“Casting shadows on what we take for granted”

Reviewer: Meera Nair
Performance: 15 January 2016

Hikayat Sang Kancil isn’t about a smart Kancil outwitting stupid animals. It’s a story of pain and loss, loneliness and power.

The Chronicles of One and Zero: Kancil leaves us with more questions than answers, as it brings the story of the Kancil into the real world. A world where history is written by the powerful (“Those with knowledge and resources determine the outcome, even if they lose”), showcased through the juxtaposition of destruction with the whitewashed tales we know of today.

See, in this version of the Kancil’s story, the Kancil bears the burden of knowledge. She is powerless and alone in knowing that deforestation is slowly encroaching upon the forest territory. She is painfully lonely: her exploits in the forest have left behind a trail of deception. Her actions then were morally ambiguous and have consequences now. The Buaya, Monyet, Gajah and other animals plan a birthday party for her despite all she has done, but she ventures off by herself instead, knowing she is smarter than all of them.The Siput still harbours a strong grudge against her.

The journey through this production is intense. An incongruous combination of traditional theatre and computer-generated graphics set to a backdrop of haunting electronic sounds. This odd mix creates a sense of displacement that is both uncomfortable and disturbing. The treatment of the Kancil’s story, which fluctuates between seriousness and flippancy, shocks and disrupts. Just imagine – your senses assaulted with flashing lights and loud sounds as a screaming Kancil discovers that everything is lost. And then, that story cheerfully recounted to the tune of Injit Injit Semut, set to visuals of an 8-bit video game.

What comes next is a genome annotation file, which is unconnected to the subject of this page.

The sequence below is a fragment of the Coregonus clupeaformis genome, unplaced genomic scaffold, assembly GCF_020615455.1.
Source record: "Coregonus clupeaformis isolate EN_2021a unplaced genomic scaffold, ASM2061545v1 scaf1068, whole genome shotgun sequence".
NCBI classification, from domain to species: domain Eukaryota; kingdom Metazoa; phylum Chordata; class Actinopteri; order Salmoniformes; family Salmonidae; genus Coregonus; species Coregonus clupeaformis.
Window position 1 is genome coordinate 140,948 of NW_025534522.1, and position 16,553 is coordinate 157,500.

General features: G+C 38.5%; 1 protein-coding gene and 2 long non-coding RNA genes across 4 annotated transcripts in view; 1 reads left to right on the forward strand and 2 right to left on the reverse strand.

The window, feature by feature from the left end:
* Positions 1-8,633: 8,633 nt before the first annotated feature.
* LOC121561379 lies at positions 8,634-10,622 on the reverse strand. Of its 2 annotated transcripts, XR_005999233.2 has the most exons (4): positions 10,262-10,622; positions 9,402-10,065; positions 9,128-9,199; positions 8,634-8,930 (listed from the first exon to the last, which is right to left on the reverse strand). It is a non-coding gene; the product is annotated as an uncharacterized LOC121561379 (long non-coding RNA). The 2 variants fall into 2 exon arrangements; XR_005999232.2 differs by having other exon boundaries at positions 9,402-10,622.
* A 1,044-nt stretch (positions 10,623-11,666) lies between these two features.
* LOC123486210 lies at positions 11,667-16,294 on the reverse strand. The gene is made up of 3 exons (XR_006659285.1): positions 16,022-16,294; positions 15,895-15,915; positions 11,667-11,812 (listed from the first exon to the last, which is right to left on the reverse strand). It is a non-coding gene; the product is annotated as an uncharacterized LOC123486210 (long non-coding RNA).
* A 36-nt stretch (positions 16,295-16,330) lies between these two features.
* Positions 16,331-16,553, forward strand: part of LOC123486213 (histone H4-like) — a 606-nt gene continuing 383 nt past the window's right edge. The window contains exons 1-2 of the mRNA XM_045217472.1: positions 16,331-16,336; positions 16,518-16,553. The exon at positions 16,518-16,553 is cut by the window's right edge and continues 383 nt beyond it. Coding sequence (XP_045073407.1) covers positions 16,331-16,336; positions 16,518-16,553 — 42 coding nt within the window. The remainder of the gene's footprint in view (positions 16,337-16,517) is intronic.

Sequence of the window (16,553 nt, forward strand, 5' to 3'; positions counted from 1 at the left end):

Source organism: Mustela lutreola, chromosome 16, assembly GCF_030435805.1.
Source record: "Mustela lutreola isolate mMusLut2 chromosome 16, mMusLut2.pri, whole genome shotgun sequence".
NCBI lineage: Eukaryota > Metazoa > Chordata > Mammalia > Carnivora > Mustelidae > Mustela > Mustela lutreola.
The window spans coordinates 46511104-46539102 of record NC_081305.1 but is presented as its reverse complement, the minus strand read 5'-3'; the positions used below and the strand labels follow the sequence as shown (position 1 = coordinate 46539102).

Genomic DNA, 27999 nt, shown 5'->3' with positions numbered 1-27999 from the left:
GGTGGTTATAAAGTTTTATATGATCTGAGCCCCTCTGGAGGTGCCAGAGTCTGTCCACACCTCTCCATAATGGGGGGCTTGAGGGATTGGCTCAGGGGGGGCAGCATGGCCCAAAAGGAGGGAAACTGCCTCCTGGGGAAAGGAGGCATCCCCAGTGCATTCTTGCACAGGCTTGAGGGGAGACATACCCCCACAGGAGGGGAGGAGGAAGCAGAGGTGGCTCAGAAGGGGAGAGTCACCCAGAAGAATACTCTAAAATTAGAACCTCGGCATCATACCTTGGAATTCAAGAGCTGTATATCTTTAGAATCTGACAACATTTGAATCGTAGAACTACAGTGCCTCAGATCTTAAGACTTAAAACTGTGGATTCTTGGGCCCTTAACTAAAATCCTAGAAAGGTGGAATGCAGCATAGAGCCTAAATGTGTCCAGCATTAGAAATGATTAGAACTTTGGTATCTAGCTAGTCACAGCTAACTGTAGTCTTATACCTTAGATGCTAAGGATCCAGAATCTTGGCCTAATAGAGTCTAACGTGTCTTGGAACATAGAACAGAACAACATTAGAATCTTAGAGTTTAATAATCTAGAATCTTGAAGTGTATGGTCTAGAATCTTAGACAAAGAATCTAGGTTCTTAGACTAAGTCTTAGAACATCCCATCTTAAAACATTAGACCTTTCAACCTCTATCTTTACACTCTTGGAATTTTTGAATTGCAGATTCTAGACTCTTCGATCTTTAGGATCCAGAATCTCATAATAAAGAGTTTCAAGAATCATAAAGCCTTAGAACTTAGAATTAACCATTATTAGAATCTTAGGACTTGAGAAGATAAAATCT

The production feels to me like an experiment in forms. This is the first time Safuan Johari and Brandon Tay, who design the sound and visuals respectively, are doing theatre. The inexperience shows, as the visuals and sound don’t feel like theatre or theatre-appropriate. In fact, the light-hearted chatter between the animals in the beginning has me wondering how this can possibly work. But then, the rug gets pulled out from under my feet and the story takes a darker turn. At this point, I realise how effectively the combination immerses the audience in the storytelling.

Gloria Tan, the sole performer, pushes herself from role to role, seamlessly and energetically transitioning from Buaya to Monyet to Kancil. Helped by the visuals, she holds dialogues with the other animals. Her performance is commanding and emotional, and the stage feels full despite there being just one actor.

Watching children’s stories get transformed this way leaves me wondering: what do we actually know, and what do we not know? What are we taking at surface value? Who writes the stories we read, regardless of whether it’s children’s tales or newspaper articles? What is left out? The production definitely leaves an impression. Eavesdropping on the conversations around me as I exit the theatre, I realise that I am not the only person asking these questions.


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13 – 16 January 2016
Esplanade Theatre Studio


Meera Nair enjoys works that are experimental or cross-genre. She blogs on the arts and food at